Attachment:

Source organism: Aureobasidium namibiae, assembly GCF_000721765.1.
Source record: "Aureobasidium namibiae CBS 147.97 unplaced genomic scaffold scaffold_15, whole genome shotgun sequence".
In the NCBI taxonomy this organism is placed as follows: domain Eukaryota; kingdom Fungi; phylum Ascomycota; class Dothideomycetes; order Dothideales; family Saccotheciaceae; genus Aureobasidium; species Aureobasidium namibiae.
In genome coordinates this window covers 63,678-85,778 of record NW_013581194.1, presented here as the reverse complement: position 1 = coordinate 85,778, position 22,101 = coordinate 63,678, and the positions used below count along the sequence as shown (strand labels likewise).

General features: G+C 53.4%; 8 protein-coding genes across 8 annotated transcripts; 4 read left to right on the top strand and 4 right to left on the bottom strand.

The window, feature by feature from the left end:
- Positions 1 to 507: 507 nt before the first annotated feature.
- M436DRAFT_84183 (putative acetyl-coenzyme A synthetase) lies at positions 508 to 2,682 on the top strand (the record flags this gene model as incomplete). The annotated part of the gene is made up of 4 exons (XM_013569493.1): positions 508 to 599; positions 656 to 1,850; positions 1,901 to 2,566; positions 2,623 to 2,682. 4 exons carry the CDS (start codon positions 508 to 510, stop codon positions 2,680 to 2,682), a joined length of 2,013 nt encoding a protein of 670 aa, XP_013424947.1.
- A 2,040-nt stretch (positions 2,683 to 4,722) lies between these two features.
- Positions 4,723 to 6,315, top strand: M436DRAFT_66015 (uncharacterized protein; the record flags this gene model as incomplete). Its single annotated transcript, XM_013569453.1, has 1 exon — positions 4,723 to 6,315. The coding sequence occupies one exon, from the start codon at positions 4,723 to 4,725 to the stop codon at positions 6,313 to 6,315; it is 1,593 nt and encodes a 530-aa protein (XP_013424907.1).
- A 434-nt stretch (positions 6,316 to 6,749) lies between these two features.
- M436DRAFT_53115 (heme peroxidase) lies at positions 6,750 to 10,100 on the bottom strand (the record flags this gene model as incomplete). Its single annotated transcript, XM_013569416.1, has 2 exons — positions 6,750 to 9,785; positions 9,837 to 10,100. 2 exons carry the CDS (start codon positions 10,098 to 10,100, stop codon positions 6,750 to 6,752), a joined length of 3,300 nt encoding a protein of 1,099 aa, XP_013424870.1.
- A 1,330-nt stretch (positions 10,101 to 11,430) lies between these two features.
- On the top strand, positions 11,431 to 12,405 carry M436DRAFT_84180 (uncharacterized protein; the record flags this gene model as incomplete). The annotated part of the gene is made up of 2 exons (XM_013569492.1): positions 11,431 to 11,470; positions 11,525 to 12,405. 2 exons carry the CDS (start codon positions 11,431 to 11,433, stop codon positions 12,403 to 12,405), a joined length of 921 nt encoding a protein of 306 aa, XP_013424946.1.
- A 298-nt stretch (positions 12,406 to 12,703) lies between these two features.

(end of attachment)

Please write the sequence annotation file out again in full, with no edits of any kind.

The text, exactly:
Source organism: Aureobasidium namibiae, assembly GCF_000721765.1.
Source record: "Aureobasidium namibiae CBS 147.97 unplaced genomic scaffold scaffold_15, whole genome shotgun sequence".
In the NCBI taxonomy this organism is placed as follows: domain Eukaryota; kingdom Fungi; phylum Ascomycota; class Dothideomycetes; order Dothideales; family Saccotheciaceae; genus Aureobasidium; species Aureobasidium namibiae.
In genome coordinates this window covers 63,678-85,778 of record NW_013581194.1, presented here as the reverse complement: position 1 = coordinate 85,778, position 22,101 = coordinate 63,678, and the positions used below count along the sequence as shown (strand labels likewise).

General features: G+C 53.4%; 8 protein-coding genes across 8 annotated transcripts; 4 read left to right on the top strand and 4 right to left on the bottom strand.

The window, feature by feature from the left end:
- Positions 1 to 507: 507 nt before the first annotated feature.
- M436DRAFT_84183 (putative acetyl-coenzyme A synthetase) lies at positions 508 to 2,682 on the top strand (the record flags this gene model as incomplete). The annotated part of the gene is made up of 4 exons (XM_013569493.1): positions 508 to 599; positions 656 to 1,850; positions 1,901 to 2,566; positions 2,623 to 2,682. 4 exons carry the CDS (start codon positions 508 to 510, stop codon positions 2,680 to 2,682), a joined length of 2,013 nt encoding a protein of 670 aa, XP_013424947.1.
- A 2,040-nt stretch (positions 2,683 to 4,722) lies between these two features.
- Positions 4,723 to 6,315, top strand: M436DRAFT_66015 (uncharacterized protein; the record flags this gene model as incomplete). Its single annotated transcript, XM_013569453.1, has 1 exon — positions 4,723 to 6,315. The coding sequence occupies one exon, from the start codon at positions 4,723 to 4,725 to the stop codon at positions 6,313 to 6,315; it is 1,593 nt and encodes a 530-aa protein (XP_013424907.1).
- A 434-nt stretch (positions 6,316 to 6,749) lies between these two features.
- M436DRAFT_53115 (heme peroxidase) lies at positions 6,750 to 10,100 on the bottom strand (the record flags this gene model as incomplete). Its single annotated transcript, XM_013569416.1, has 2 exons — positions 6,750 to 9,785; positions 9,837 to 10,100. 2 exons carry the CDS (start codon positions 10,098 to 10,100, stop codon positions 6,750 to 6,752), a joined length of 3,300 nt encoding a protein of 1,099 aa, XP_013424870.1.
- A 1,330-nt stretch (positions 10,101 to 11,430) lies between these two features.
- On the top strand, positions 11,431 to 12,405 carry M436DRAFT_84180 (uncharacterized protein; the record flags this gene model as incomplete). The annotated part of the gene is made up of 2 exons (XM_013569492.1): positions 11,431 to 11,470; positions 11,525 to 12,405. 2 exons carry the CDS (start codon positions 11,431 to 11,433, stop codon positions 12,403 to 12,405), a joined length of 921 nt encoding a protein of 306 aa, XP_013424946.1.
- A 298-nt stretch (positions 12,406 to 12,703) lies between these two features.